FORMER SNP deputy leader Jim Sillars is facing the threat of expulsion from the party after campaigning for a left-wing rival.

The veteran Nationalist has sparked anger among party loyalists by appearing in a campaign video for RISE, the socialist alliance hoping to win regional Holyrood seats at the SNP's expense in the election in May.

The SNP's Spring conference starts today in Glasgow, where the most prominent campaign slogan will be "Both Votes SNP".

Nicola Sturgeon will use her party's biggest ever pre-election gathering to announce plans to give free meals to nursery school children.

She will also rule out increasing the basic rate of income tax for the next five years.

Mr Sillars, who will not be at the conference, had "ripped up his membership card" by campaigning for a rival party, one furious MSP said.

Another accused him of bolstering the chances of Unionist parties by diverting regional, or 'list,' votes away from the SNP.

The Herald understands Mr Sillars actions have been raised with officials at party HQ.

Sources have confirmed that campaigning for another party is in clear breach of party rules.

Possible disciplinary action includes expulsion from the party, one said.

Mr Sillars' video in support of RISE features on the group's Facebook page and has been viewed almost 4000 times within days of its release.

Although he does not explicitly call for others to follow his lead, he says: "I'm voting RISE on the list in the Holyrood elections."

In a pitch to SNP supporters, he adds: "They’re going to table a resolution asserting the right of the parliament to hold an independence referendum when that parliament decides the time is right.

"RISE are asking people to sign a nationwide petition, in order to give their resolution even greater force."

RISE, which stands for Respect, Independence, Socialism and Environmentalism, is an alliance of left wing groupings that came together after the independence referendum campaign.

Candidates include Colin Fox, the former Scottish Socialist Party MSP, leading trade unionist Cat Boyd, and Jean Urquhart, the Independent MSP who quit the SNP in 2012 over its support for NATO.

They argue the SNP is so far ahead in the polls that under Holyrood's hybrid proportional system a regional vote for the SNP would not increase its final tally of MSPs.

Faced with a double threat from RISE and the Scottish Green Party, which also wants to steal its second votes, the SNP has adopted the slogan "Both Votes SNP."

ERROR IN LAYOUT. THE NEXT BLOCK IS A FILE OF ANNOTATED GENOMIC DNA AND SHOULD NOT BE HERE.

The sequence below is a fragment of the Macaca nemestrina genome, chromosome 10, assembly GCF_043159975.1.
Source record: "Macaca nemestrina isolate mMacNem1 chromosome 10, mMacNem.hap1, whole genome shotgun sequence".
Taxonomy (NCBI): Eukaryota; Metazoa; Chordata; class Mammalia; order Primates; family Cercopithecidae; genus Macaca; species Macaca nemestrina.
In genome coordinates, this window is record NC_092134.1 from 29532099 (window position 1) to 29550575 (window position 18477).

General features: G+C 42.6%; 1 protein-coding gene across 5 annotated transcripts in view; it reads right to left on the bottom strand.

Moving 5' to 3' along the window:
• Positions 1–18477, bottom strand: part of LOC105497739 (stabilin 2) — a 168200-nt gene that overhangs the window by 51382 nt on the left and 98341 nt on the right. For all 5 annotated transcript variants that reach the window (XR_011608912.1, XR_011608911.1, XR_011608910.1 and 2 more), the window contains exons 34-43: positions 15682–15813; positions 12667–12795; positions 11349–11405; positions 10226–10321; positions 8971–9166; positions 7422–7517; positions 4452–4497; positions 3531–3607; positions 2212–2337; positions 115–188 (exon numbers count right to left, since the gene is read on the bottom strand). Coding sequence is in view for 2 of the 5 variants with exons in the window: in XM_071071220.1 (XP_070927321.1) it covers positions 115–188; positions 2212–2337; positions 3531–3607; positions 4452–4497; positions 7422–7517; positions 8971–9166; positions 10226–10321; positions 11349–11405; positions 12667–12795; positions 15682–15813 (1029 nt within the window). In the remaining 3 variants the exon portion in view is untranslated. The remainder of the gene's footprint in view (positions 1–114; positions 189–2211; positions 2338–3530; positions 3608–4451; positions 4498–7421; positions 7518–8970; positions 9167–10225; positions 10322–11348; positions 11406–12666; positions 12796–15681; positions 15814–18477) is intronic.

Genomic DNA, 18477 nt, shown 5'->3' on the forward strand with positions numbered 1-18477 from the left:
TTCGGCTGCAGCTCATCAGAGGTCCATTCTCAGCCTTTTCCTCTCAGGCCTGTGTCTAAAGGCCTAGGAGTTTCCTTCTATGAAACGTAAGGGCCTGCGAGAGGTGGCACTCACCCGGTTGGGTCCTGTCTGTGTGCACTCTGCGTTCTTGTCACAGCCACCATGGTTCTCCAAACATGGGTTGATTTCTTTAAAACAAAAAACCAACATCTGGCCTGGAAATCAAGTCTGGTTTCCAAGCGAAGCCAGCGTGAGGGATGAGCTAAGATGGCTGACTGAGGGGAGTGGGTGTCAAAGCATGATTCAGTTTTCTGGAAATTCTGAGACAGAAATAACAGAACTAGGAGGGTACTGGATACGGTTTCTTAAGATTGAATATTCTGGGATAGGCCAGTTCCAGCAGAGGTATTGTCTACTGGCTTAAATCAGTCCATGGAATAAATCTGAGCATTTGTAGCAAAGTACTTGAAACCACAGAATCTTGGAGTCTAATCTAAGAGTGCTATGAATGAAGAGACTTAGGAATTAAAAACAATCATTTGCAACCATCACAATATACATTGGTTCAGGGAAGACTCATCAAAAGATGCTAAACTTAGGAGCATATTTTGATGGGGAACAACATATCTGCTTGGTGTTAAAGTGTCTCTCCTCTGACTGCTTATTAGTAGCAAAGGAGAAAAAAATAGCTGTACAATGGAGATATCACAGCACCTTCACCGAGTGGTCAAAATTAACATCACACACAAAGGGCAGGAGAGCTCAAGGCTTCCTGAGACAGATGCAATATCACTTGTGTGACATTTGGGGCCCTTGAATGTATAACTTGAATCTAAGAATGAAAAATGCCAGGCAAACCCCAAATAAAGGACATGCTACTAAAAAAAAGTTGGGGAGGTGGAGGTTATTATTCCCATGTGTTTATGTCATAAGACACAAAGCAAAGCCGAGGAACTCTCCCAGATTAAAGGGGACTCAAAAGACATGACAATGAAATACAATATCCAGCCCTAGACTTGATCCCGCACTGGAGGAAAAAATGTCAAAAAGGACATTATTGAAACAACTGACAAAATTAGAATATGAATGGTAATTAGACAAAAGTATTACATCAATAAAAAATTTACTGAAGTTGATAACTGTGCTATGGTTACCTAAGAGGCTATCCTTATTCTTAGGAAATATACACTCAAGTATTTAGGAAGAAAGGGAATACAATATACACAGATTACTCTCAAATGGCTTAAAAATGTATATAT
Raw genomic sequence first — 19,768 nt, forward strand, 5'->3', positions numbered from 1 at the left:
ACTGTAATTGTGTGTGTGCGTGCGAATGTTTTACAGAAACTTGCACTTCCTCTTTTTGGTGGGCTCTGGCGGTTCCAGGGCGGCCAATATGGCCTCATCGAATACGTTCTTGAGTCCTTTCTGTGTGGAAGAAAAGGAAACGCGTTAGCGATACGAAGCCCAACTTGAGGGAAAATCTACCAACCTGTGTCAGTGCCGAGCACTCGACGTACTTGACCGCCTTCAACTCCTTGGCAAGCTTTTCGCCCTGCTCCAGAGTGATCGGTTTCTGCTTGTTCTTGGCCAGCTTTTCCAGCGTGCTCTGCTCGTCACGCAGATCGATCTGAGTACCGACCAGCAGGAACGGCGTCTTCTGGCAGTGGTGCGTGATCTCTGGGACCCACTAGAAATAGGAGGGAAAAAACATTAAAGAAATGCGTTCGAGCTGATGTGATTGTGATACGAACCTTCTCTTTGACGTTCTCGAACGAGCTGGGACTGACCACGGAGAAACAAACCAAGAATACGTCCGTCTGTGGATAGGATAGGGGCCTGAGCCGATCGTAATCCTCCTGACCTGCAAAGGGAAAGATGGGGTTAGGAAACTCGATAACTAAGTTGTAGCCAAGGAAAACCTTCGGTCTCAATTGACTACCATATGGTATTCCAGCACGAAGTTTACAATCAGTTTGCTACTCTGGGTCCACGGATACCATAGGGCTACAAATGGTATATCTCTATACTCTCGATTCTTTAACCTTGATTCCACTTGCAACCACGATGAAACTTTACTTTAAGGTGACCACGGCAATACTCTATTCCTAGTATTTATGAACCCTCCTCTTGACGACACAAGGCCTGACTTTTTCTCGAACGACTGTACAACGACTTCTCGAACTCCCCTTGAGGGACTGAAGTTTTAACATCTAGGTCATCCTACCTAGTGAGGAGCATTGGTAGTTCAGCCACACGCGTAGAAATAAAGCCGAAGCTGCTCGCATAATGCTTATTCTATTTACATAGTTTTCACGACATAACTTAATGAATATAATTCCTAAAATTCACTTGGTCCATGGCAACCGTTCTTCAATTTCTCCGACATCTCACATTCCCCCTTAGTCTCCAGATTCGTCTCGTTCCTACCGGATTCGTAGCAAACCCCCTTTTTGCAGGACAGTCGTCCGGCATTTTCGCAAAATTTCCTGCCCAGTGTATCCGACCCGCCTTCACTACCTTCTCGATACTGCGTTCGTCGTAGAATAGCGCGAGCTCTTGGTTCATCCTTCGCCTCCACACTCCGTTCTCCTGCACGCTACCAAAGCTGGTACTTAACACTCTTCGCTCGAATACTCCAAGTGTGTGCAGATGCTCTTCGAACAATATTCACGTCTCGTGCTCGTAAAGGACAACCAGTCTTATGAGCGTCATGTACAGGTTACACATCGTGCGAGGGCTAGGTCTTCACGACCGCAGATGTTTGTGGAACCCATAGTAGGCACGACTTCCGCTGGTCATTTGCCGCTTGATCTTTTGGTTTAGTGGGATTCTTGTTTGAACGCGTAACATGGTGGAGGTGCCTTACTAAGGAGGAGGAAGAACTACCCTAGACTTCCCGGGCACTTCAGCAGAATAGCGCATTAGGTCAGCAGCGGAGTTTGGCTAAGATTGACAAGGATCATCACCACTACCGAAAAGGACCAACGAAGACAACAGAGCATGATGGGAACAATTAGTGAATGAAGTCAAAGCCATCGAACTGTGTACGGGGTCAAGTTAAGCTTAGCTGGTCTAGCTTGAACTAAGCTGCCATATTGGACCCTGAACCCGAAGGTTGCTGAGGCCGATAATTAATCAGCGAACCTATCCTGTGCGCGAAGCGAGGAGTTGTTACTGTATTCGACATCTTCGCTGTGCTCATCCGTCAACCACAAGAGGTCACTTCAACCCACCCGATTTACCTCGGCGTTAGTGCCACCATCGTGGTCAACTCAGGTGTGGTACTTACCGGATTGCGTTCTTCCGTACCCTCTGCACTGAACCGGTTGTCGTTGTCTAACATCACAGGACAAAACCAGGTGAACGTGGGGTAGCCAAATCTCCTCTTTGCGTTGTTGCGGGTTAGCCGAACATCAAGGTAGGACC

It will feature heavily at this weekend's conference, even appearing on delegates' security passes.

Mr Sillars has been a member of the SNP for more than 30 and served as deputy leader in the early 1990s.

He was married to the late Margo MacDonald, who was expelled from the SNP in 2003 when she stood successfully for Holyrood as an Independent candidate.

He has never been afraid to challenge the party leadership, criticising Alex Salmond's referendum strategy and, in recent weeks, campaigning for a Brexit vote in defiance of official SNP policy.

Sillars first declared his support for RISE in December, when he said a regional vote for the SNP would be "wasted".

In a speech to SNP members in Edinburgh a fortnight ago, which was filmed and uploaded to a pro-independence internet channel, he dismissed the 'Both Votes SNP' message.

He said he was "a heretic and a rebel" but acknowledged most SNP members would back the party with their constituency and list votes.

He said he wanted Cat Boyd and Colin Fox elected to Holyrood because they were true socialists.

But his decision to go a step further and take part in a campaign video for the alliance has infuriated some SNP MSPs.

One said there was no evidence that RISE had a realistic chance of winning seats and that diverting second votes from the SNP would only increase the Unionist parties' chances.

But in a sign the party hierarchy may seek to brush the problem under the carpet, rather than draw attention to his campaigning, one cabinet minister said: "You just have to shrug your shoulders.

"Jim has been telling people to do all sorts of things down the years.

Mr Sillars said: "I'm 78 years old. I've been in politics 55 years. I'm not disconcerted by anything.

"I'm doing no more with RISE than I did in voting for Margo, indeed campaigning for Margo on the second vote.

"They are a bit late to be complaining about me now."